That, the district argues, would let
students and their parents decide which schools they wish to
patronize. There are some indications, based on past experience
with employing the state's public school choice law, that the
school closest to home isn't necessarily the first choice, Red
Clay officials maintain.
More to the point, simply returning
to a traditional closest-school assignment plan and feeder
system would not work, the district maintains.
are insufficient seats in [some] elementary schools to
accommodate the number of students for whom that is the closest
school," the district said in a concise three-page plan
officially made public on Sept. 10, although the gist of the
plan has been known for several months.
middle school level, H.B. du Pont would be only two-thirds full
while A.I. du Pont would have an enrollment twice its capacity
as the result of strict compliance with the law, the plan said.
which was drafted in-house by the district administration,
is to be the subject of public hearings on Sept. 13 and 19 at
Warner Elementary School and on Sept.. 12 and 25 and Oct. 17 at
Brandywine Springs Elementary. The hearings all begin at 7 p.m.
The district school board is scheduled to vote on the plan on
Oct. 17, in plenty of time to get it to Dover to meet the law's
Nov. 15 deadline.
basically argues that the present alignment of schools is
incompatible with the population distribution in the district.
If the district can move ahead with building two elementary
schools, however, it would be in a position to make all
elementary schools kindergarten through fifth grade, as the law
requires, and allow virtually all, if not all, parents and
students to attend whatever district school they choose.
turned down a proposal to authorize a bond issue enabling the
district to raise the local share of the cost of building those
schools -- in Stanton and near Hockessin. District officials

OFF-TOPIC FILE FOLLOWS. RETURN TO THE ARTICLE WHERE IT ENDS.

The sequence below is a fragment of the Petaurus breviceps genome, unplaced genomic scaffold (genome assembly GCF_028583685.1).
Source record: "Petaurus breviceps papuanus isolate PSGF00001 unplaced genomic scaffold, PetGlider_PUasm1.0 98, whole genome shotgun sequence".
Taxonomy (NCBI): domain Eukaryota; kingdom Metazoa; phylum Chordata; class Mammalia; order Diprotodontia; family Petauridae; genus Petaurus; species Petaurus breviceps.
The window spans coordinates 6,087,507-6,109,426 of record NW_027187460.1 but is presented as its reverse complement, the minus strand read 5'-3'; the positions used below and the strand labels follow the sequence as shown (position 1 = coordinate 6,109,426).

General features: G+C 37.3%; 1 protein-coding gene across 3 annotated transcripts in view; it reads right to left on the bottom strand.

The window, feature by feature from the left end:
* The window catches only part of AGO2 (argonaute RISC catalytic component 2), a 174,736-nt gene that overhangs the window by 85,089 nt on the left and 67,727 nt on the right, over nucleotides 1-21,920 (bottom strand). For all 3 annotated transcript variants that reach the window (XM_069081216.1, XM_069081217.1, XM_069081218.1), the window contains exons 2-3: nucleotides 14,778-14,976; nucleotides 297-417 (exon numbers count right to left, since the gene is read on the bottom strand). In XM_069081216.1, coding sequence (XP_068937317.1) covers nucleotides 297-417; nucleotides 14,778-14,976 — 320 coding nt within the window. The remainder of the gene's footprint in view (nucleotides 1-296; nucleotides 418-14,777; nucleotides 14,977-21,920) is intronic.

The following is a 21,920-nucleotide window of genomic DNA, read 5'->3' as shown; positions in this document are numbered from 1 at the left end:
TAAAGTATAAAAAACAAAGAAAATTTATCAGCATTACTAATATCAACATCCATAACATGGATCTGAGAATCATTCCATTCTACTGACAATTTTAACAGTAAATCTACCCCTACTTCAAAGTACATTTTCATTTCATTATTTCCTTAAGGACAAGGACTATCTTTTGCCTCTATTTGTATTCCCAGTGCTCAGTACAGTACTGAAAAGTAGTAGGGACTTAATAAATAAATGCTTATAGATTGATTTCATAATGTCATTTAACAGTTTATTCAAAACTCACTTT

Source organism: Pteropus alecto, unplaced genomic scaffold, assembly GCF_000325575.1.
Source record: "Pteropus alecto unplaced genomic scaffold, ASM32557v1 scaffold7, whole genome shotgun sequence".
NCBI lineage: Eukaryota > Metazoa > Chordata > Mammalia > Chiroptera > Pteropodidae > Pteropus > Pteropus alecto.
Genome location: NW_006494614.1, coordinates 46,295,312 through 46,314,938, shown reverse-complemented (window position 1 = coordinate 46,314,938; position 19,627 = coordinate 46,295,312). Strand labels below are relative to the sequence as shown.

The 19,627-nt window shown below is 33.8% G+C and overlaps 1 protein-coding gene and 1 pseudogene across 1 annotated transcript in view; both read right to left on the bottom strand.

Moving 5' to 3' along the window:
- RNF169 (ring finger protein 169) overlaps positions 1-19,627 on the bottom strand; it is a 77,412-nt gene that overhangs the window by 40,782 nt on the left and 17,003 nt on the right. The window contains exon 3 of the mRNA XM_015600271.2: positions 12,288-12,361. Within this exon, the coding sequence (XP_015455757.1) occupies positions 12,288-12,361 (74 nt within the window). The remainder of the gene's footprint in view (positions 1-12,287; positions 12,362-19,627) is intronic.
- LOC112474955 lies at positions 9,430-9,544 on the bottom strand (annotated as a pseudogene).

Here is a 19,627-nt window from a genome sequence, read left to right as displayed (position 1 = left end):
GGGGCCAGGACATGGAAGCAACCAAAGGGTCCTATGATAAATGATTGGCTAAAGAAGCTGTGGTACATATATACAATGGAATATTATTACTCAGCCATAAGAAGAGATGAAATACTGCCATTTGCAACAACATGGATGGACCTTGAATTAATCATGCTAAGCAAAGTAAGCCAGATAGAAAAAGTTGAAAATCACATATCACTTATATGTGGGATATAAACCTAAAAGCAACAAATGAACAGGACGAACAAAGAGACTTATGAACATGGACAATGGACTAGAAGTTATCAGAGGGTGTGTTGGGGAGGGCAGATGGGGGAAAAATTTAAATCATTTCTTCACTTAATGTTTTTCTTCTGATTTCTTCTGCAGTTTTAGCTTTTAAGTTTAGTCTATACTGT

have said they intend to try again but, so far, apparently have
not determined when.
arrangement would get away from the traditional method of
assigning children to schools while allowing them to go
elsewhere only as exceptions to the general rule. The General
Assembly a few years ago enacted a law which permits
students and parents to choose to attend any public school in
the state. Acceptances depends on their been space available in
the school which is chosen.
Red Clay's desire to go all-choice will fly with the state board
and the Assembly remains to be seen. The Neighborhood Schools
Act presupposes that a majority of students will go to schools
by traditional assignment. In enacting the law, legislators saw
it as a way to put an end to busing in the four northern New
Castle County districts to which it applies. Somewhat
simplistically, the alternative was seen to be going back to the
old system of having children attend schools in their respective
plan, however, Red Clay maintains that the closest school isn't
always the one students and their parents want to patronize.
submitted with the plan indicate that, of the 518
elementary-school students who submitted choice applications
but did not get into the school of first choice, 125 sought to
go to the geographically nearest school but 393 sought to go to
a more distant school.
high school level, where enrollment has been under the choice
plan for several years, all students who apply on time get their
first choice. The result, according to the plan, is that they
are where they want to be, whether or not that is the school
closest to their home.
require the district to assign elementary-school children to the
nearest school "would result in 1,300 students not being so
assigned, a far more detrimental consequence than the current
system, where fewer than one-half of that number is affected,"
the plan declares.
middle school level, all but six students who opted to do so are
attending the school closest to their homes and those six are
going to one only slightly farther away.
notes that under school choice, middle schools range from 27% to
70% 'minority' enrollment and high schools between 26% and 44%.
With closest-to-home assignment, those ranges would change to
from fewer than 10% to 86% in middle schools and from 5% to 67%
in the high schools. 'Minority' refers to black and Hispanic
The law specifically bans race as a
factor in determining student assignments.